Last week I noted some of the headaches Majority Leader McConnell faces now that it is the Senate’s turn to take up the repeal of Obamacare. Perhaps I should have included that the GOP leader has a history of crafting the most odious strategies to get what he wants, because the depths to which he will go should never be underestimated.
We know that one of the Republican’s favorite tricks over the last few years is to take items with a history of bipartisan support hostage in an attempt to promote their extremist agenda. Harris Meyer reports on what they are considering as their next hostage victim:
Republicans may seek to delay consideration of renewed funding for CHIP to use it as leverage to get Democrats and moderate Republicans to support their broad healthcare reform legislation, said Joe Antos, a conservative health policy expert at the American Enterprise Institute. Others predict funding for federally qualified community health centers also may become part of the negotiations.
That worries children’s healthcare advocates, who argue CHIP — which has enjoyed bipartisan support since its creation 20 years ago — is so important to the 8.4 million low- and moderate-income children it covers that it should be kept out of the looming partisan war over the AHCA. An estimated two million CHIP enrollees have serious chronic conditions.
We most recently saw that the Democrats weren’t willing to be held hostage to a government shutdown over the Trump administration’s insistence that a spending bill include funding for the president’s wall along our Southern border. But if McConnell ties the Senate version of Obamacare repeal legislation to whether or not CHIP funding is renewed, that is about as vile as politics can get. As Meyer’s points out, it would threaten the 8.4 million children who are covered by the program, 2 million of whom have serious chronic conditions.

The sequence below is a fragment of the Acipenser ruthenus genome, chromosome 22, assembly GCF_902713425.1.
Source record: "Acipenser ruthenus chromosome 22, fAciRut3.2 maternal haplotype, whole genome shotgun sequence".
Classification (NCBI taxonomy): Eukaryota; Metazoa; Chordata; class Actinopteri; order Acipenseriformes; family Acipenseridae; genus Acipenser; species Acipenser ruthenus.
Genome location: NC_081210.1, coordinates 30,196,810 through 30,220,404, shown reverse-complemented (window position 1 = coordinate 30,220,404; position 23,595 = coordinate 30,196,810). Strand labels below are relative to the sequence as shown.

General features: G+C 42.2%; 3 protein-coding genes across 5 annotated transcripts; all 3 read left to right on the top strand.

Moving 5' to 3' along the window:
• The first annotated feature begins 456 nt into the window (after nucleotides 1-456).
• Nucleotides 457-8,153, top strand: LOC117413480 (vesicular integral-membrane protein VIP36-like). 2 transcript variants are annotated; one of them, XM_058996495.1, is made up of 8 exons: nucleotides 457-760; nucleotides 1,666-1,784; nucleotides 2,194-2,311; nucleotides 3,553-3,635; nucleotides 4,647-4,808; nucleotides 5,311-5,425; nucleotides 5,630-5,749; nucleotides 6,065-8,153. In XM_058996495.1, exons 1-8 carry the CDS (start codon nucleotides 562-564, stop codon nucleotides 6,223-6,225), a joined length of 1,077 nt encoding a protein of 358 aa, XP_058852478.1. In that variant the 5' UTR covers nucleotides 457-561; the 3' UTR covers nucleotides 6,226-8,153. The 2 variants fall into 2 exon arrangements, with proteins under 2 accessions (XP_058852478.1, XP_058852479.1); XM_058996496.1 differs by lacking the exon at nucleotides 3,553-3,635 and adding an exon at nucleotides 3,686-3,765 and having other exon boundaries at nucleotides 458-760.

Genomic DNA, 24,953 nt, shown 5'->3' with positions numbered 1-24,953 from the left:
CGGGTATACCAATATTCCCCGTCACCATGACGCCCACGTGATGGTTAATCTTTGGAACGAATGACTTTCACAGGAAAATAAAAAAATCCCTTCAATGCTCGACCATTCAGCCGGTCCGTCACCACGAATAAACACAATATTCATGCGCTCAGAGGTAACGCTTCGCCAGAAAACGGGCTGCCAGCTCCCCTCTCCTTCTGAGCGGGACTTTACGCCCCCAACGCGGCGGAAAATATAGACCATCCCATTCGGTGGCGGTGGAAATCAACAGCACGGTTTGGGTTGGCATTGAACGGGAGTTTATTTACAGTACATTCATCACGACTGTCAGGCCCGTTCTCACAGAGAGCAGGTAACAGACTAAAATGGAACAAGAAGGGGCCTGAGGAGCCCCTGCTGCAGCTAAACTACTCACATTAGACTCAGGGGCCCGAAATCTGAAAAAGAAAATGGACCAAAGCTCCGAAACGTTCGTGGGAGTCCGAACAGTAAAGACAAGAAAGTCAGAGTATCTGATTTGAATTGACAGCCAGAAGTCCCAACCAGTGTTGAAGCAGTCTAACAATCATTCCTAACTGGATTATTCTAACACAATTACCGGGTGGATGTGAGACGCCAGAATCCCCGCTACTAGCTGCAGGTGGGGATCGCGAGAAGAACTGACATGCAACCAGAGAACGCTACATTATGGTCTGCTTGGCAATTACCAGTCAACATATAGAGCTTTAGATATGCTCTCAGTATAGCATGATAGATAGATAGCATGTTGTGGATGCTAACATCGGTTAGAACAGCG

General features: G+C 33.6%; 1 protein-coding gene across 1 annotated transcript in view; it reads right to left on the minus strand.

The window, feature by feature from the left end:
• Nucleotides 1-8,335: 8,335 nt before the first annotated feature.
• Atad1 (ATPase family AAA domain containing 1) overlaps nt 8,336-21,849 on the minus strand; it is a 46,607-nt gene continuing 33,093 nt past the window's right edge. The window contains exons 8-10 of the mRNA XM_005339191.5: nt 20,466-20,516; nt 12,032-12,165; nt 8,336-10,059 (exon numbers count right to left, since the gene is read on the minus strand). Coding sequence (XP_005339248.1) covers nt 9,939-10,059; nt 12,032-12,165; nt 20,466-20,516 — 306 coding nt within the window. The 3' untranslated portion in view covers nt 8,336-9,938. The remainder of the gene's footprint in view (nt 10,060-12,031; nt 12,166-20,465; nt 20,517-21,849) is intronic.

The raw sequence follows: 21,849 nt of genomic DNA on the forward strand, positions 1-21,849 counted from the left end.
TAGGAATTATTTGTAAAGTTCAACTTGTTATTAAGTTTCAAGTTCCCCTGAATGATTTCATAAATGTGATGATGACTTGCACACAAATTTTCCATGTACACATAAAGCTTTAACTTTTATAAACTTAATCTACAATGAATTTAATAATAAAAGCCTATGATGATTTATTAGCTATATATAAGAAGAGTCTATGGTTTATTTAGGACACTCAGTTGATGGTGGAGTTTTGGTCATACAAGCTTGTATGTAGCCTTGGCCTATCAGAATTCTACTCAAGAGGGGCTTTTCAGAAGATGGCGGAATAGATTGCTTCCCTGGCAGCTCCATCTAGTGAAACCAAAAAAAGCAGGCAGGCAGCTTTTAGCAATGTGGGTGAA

The CHIP program, which was sponsored by Senators Edward Kennedy and Orin Hatch in 1997, is already in jeopardy if Republicans follow through on their plans to gut Medicaid.
Advocates also fear that the House GOP bill’s Medicaid cuts and restructuring would squeeze CHIP coverage because eligibility and financing for Medicaid and CHIP are intertwined. About 37 million low-income children are covered by Medicaid.
The House bill would cap the growth of federal Medicaid payments to the states, reducing per-beneficiary contributions for children and other groups below actual Medicaid costs. The Congressional Budget Office projected it would cut federal Medicaid spending by $839 billion, or 25%, over 10 years.
“If you do mortal damage to Medicaid, which the AHCA does, it would spill over to CHIP, which is joined at the hip with Medicaid,” said Sara Rosenbaum, a George Washington University law professor who served until recently as chair of the Medicaid and CHIP Payment and Access Commission (MACPAC).
In addition, the AHCA cuts to Medicaid would threaten the care of millions of children with disabilities who are covered by the program.
So perhaps it shouldn’t surprise us that Republicans would be willing to take the health care of children hostage in order to repeal Obamacare and capture those tax cuts for the wealthy. But such a move would fly directly in the face of the “Jimmy Kimmel test,” which seems to have captured how the American public feels about what is going on in Congress. I would certainly hope that if this is the direction Republicans go, it would trigger a public outcry against such a revolting attempt at immoral political gamesmanship.